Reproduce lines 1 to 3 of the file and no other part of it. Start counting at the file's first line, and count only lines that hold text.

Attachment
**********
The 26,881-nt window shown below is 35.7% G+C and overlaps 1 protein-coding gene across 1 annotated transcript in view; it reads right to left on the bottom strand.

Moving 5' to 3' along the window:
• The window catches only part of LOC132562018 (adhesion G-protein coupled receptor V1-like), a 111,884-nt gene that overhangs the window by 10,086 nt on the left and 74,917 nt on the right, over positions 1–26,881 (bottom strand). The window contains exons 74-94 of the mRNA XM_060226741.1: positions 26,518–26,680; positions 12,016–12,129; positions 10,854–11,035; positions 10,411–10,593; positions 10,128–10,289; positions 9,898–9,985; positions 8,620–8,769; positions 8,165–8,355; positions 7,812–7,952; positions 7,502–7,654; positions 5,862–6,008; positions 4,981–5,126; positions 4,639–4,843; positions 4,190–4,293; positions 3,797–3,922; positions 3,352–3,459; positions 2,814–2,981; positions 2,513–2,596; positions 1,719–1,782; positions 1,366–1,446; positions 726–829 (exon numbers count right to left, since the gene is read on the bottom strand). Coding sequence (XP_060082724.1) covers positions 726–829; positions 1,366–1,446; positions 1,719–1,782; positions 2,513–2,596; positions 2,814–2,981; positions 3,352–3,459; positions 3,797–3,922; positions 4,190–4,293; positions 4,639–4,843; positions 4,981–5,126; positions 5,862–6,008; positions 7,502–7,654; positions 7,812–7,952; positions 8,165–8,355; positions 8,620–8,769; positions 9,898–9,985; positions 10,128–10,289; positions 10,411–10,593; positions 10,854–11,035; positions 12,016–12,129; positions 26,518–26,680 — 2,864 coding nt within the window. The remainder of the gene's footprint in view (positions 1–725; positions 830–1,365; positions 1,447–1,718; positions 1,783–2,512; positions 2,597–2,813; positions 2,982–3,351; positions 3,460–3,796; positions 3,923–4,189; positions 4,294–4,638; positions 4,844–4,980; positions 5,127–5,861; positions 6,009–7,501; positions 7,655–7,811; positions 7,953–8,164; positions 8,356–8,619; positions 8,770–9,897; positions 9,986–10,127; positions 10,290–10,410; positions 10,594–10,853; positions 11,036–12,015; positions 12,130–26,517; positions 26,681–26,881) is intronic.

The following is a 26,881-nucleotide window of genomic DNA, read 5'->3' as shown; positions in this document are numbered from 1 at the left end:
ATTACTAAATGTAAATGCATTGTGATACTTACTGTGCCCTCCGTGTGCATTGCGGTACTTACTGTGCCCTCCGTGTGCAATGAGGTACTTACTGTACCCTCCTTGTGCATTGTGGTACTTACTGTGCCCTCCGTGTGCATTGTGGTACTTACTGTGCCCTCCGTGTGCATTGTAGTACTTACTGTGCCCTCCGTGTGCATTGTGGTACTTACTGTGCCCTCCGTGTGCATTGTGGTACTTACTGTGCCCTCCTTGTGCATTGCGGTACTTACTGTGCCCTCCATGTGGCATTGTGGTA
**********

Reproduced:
The 26,881-nt window shown below is 35.7% G+C and overlaps 1 protein-coding gene across 1 annotated transcript in view; it reads right to left on the bottom strand.

Moving 5' to 3' along the window:
• The window catches only part of LOC132562018 (adhesion G-protein coupled receptor V1-like), a 111,884-nt gene that overhangs the window by 10,086 nt on the left and 74,917 nt on the right, over positions 1–26,881 (bottom strand). The window contains exons 74-94 of the mRNA XM_060226741.1: positions 26,518–26,680; positions 12,016–12,129; positions 10,854–11,035; positions 10,411–10,593; positions 10,128–10,289; positions 9,898–9,985; positions 8,620–8,769; positions 8,165–8,355; positions 7,812–7,952; positions 7,502–7,654; positions 5,862–6,008; positions 4,981–5,126; positions 4,639–4,843; positions 4,190–4,293; positions 3,797–3,922; positions 3,352–3,459; positions 2,814–2,981; positions 2,513–2,596; positions 1,719–1,782; positions 1,366–1,446; positions 726–829 (exon numbers count right to left, since the gene is read on the bottom strand). Coding sequence (XP_060082724.1) covers positions 726–829; positions 1,366–1,446; positions 1,719–1,782; positions 2,513–2,596; positions 2,814–2,981; positions 3,352–3,459; positions 3,797–3,922; positions 4,190–4,293; positions 4,639–4,843; positions 4,981–5,126; positions 5,862–6,008; positions 7,502–7,654; positions 7,812–7,952; positions 8,165–8,355; positions 8,620–8,769; positions 9,898–9,985; positions 10,128–10,289; positions 10,411–10,593; positions 10,854–11,035; positions 12,016–12,129; positions 26,518–26,680 — 2,864 coding nt within the window. The remainder of the gene's footprint in view (positions 1–725; positions 830–1,365; positions 1,447–1,718; positions 1,783–2,512; positions 2,597–2,813; positions 2,982–3,351; positions 3,460–3,796; positions 3,923–4,189; positions 4,294–4,638; positions 4,844–4,980; positions 5,127–5,861; positions 6,009–7,501; positions 7,655–7,811; positions 7,953–8,164; positions 8,356–8,619; positions 8,770–9,897; positions 9,986–10,127; positions 10,290–10,410; positions 10,594–10,853; positions 11,036–12,015; positions 12,130–26,517; positions 26,681–26,881) is intronic.